## CryptoDB

### Wen Wang

#### Publications

Year
Venue
Title
2020
TCHES
This paper presents a set of efficient and parameterized hardware accelerators that target post-quantum lattice-based cryptographic schemes, including a versatile cSHAKE core, a binary-search CDT-based Gaussian sampler, and a pipelined NTT-based polynomial multiplier, among others. Unlike much of prior work, the accelerators are fully open-sourced, are designed to be constant-time, and can be parameterized at compile-time to support different parameters without the need for re-writing the hardware implementation. These flexible, publicly-available accelerators are leveraged to demonstrate the first hardware-software co-design using RISC-V of the post-quantum lattice-based signature scheme qTESLA with provably secure parameters. In particular, this work demonstrates that the NIST’s Round 2 level 1 and level 3 qTESLA variants achieve over a 40-100x speedup for key generation, about a 10x speedup for signing, and about a 16x speedup for verification, compared to the baseline RISC-V software-only implementation. For instance, this corresponds to execution in 7.7, 34.4, and 7.8 milliseconds for key generation, signing, and verification, respectively, for qTESLA’s level 1 parameter set on an Artix-7 FPGA, demonstrating the feasibility of the scheme for embedded applications.
2017
CHES
This paper presents a post-quantum secure, efficient, and tunable FPGA implementation of the key-generation algorithm for the Niederreiter cryptosystem using binary Goppa codes. Our key-generator implementation requires as few as 896,052 cycles to produce both public and private portions of a key, and can achieve an estimated frequency Fmax of over 240 MHz when synthesized for Stratix V FPGAs. To the best of our knowledge, this work is the first hardware-based implementation that works with parameters equivalent to, or exceeding, the recommended 128-bit “post-quantum security” level. The key generator can produce a key pair for parameters $m=13$, $t=119$, and $n=6960$ in only 3.7 ms when no systemization failure occurs, and in $3.5 \cdot 3.7$ ms on average. To achieve such performance, we implemented an optimized and parameterized Gaussian systemizer for matrix systemization, which works for any large-sized matrix over any binary field $\text {GF}(2^m)$. Our work also presents an FPGA-based implementation of the Gao-Mateer additive FFT, which only takes about 1000 clock cycles to finish the evaluation of a degree-119 polynomial at $2^{13}$ data points. The Verilog HDL code of our key generator is parameterized and partly code-generated using Python and Sage. It can be synthesized for different parameters, not just the ones shown in this paper. We tested the design using a Sage reference implementation, iVerilog simulation, and on real FPGA hardware.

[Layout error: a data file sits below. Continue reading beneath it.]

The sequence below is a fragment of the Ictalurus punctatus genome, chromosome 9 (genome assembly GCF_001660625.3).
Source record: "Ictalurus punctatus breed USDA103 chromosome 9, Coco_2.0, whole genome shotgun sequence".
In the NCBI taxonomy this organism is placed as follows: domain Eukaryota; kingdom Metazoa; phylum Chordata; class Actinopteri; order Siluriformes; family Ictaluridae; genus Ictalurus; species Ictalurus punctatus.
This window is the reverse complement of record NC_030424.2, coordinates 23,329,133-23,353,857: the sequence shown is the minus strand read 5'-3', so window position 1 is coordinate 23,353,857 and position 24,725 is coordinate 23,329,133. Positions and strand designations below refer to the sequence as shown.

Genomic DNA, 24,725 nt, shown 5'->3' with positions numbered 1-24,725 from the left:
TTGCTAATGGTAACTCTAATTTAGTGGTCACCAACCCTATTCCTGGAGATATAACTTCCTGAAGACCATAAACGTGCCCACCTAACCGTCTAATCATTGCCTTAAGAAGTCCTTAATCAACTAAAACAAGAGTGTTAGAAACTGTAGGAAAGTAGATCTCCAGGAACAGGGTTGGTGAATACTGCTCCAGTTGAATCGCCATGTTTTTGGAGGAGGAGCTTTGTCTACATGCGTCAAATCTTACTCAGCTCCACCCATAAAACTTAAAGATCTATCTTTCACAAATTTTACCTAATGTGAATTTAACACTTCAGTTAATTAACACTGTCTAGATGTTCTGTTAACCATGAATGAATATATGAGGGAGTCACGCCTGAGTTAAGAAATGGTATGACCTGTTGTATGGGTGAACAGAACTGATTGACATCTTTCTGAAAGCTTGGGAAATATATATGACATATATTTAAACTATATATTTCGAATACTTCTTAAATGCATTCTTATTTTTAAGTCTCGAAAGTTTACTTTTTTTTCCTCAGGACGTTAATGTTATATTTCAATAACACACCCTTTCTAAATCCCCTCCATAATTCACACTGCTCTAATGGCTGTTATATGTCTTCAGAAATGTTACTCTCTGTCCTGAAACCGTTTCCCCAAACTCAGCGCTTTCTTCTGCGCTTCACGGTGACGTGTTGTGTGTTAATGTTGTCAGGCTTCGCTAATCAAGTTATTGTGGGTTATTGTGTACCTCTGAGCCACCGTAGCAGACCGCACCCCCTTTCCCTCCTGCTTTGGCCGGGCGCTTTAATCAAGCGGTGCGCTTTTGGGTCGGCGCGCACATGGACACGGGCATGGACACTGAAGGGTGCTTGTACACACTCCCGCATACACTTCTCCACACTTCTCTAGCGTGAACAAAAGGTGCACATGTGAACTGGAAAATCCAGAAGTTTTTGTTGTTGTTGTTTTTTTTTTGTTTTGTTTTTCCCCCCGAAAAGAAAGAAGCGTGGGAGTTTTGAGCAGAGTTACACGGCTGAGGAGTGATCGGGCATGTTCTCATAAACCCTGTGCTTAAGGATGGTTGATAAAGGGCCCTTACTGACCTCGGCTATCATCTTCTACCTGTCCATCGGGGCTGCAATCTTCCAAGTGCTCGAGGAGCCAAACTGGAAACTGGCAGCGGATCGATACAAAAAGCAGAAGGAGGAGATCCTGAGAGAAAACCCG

#### Coauthors

Nina Bindel (1)
Bernhard Jungk (1)
Patrick Longa (1)
Ruben Niederhagen (1)
Jakub Szefer (2)
Shanquan Tian (1)